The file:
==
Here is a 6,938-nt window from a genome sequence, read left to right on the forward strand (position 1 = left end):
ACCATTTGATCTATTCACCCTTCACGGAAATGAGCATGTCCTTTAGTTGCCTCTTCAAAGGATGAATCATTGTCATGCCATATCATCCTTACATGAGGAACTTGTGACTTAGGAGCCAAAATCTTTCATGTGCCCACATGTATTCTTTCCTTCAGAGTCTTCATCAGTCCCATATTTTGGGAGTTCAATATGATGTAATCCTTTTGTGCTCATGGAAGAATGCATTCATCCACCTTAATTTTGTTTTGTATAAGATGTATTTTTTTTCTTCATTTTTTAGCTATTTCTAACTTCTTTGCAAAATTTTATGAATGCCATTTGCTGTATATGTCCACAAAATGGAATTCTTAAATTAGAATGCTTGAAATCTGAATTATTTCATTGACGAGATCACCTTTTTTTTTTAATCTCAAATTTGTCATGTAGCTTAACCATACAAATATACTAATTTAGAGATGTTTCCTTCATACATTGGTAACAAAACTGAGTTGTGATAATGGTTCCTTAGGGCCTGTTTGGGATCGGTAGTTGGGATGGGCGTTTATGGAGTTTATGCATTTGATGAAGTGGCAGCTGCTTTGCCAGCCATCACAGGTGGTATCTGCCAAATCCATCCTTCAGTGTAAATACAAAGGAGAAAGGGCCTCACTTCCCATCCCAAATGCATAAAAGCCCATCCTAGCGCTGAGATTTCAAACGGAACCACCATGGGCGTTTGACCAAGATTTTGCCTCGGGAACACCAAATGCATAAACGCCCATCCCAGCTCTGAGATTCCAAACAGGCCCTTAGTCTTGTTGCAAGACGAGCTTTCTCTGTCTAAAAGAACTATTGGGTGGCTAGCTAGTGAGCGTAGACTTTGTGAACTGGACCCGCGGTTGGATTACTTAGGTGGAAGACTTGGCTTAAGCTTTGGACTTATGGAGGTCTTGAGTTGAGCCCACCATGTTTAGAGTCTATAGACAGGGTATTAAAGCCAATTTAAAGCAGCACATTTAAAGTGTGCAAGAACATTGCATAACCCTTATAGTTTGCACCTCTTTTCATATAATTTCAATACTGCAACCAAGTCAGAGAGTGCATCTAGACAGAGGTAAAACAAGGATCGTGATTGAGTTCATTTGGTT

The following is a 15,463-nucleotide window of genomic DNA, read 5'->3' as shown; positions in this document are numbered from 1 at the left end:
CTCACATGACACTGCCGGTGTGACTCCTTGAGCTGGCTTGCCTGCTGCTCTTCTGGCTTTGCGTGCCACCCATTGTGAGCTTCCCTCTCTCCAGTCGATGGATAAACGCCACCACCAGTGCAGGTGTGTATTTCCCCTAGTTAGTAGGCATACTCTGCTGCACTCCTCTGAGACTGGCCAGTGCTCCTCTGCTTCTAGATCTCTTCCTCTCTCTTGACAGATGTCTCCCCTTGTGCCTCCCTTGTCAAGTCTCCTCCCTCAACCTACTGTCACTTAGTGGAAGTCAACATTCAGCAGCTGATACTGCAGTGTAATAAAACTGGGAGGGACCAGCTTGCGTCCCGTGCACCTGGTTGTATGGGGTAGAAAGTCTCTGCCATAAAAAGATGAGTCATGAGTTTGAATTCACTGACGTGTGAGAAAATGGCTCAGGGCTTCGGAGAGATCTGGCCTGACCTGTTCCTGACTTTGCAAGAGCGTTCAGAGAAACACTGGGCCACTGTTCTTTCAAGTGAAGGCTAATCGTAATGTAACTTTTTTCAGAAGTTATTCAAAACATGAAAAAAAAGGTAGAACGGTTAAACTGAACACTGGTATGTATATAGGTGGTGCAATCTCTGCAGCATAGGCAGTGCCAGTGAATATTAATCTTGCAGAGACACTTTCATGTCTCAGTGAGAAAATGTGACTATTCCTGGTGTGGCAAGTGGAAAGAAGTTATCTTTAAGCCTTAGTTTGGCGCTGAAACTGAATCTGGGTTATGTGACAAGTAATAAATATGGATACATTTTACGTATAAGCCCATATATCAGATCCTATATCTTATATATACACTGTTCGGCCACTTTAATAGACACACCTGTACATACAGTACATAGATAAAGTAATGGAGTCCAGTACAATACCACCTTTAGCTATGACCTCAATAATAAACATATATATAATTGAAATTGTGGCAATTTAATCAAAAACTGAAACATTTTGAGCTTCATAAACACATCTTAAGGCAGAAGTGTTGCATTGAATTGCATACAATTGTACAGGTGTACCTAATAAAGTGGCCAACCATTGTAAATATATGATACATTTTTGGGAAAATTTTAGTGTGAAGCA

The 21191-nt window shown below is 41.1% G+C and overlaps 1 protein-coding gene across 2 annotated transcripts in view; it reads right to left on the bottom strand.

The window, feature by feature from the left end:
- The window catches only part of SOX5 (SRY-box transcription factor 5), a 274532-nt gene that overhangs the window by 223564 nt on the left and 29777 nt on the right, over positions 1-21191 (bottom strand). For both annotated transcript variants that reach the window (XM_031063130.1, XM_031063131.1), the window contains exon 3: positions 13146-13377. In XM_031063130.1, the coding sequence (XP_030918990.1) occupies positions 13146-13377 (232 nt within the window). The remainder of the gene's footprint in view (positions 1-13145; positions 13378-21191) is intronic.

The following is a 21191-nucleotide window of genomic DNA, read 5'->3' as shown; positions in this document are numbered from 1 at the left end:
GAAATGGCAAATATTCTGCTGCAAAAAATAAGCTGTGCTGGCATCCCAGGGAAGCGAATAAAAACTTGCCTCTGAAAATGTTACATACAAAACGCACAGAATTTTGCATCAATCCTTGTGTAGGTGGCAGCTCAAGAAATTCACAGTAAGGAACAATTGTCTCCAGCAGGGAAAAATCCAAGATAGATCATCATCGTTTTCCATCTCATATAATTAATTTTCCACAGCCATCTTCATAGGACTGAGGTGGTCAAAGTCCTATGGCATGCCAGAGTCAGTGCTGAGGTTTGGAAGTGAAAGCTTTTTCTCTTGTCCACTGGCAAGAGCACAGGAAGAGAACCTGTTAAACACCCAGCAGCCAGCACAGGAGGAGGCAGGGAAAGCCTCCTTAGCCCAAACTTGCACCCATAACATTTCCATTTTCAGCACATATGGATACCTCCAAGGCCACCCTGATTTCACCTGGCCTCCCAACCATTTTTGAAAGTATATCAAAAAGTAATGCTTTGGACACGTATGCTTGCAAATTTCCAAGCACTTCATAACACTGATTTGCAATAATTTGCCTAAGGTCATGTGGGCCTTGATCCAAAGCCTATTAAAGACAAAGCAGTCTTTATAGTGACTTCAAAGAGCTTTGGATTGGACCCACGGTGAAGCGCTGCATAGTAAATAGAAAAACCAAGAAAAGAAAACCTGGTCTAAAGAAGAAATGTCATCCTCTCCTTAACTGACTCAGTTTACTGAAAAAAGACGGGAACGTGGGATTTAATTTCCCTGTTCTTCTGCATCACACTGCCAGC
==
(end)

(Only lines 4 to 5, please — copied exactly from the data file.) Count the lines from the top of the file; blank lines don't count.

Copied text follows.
CTCACATGACACTGCCGGTGTGACTCCTTGAGCTGGCTTGCCTGCTGCTCTTCTGGCTTTGCGTGCCACCCATTGTGAGCTTCCCTCTCTCCAGTCGATGGATAAACGCCACCACCAGTGCAGGTGTGTATTTCCCCTAGTTAGTAGGCATACTCTGCTGCACTCCTCTGAGACTGGCCAGTGCTCCTCTGCTTCTAGATCTCTTCCTCTCTCTTGACAGATGTCTCCCCTTGTGCCTCCCTTGTCAAGTCTCCTCCCTCAACCTACTGTCACTTAGTGGAAGTCAACATTCAGCAGCTGATACTGCAGTGTAATAAAACTGGGAGGGACCAGCTTGCGTCCCGTGCACCTGGTTGTATGGGGTAGAAAGTCTCTGCCATAAAAAGATGAGTCATGAGTTTGAATTCACTGACGTGTGAGAAAATGGCTCAGGGCTTCGGAGAGATCTGGCCTGACCTGTTCCTGACTTTGCAAGAGCGTTCAGAGAAACACTGGGCCACTGTTCTTTCAAGTGAAGGCTAATCGTAATGTAACTTTTTTCAGAAGTTATTCAAAACATGAAAAAAAAGGTAGAACGGTTAAACTGAACACTGGTATGTATATAGGTGGTGCAATCTCTGCAGCATAGGCAGTGCCAGTGAATATTAATCTTGCAGAGACACTTTCATGTCTCAGTGAGAAAATGTGACTATTCCTGGTGTGGCAAGTGGAAAGAAGTTATCTTTAAGCCTTAGTTTGGCGCTGAAACTGAATCTGGGTTATGTGACAAGTAATAAATATGGATACATTTTACGTATAAGCCCATATATCAGATCCTATATCTTATATATACACTGTTCGGCCACTTTAATAGACACACCTGTACATACAGTACATAGATAAAGTAATGGAGTCCAGTACAATACCACCTTTAGCTATGACCTCAATAATAAACATATATATAATTGAAATTGTGGCAATTTAATCAAAAACTGAAACATTTTGAGCTTCATAAACACATCTTAAGGCAGAAGTGTTGCATTGAATTGCATACAATTGTACAGGTGTACCTAATAAAGTGGCCAACCATTGTAAATATATGATACATTTTTGGGAAAATTTTAGTGTGAAGCA

The 21191-nt window shown below is 41.1% G+C and overlaps 1 protein-coding gene across 2 annotated transcripts in view; it reads right to left on the bottom strand.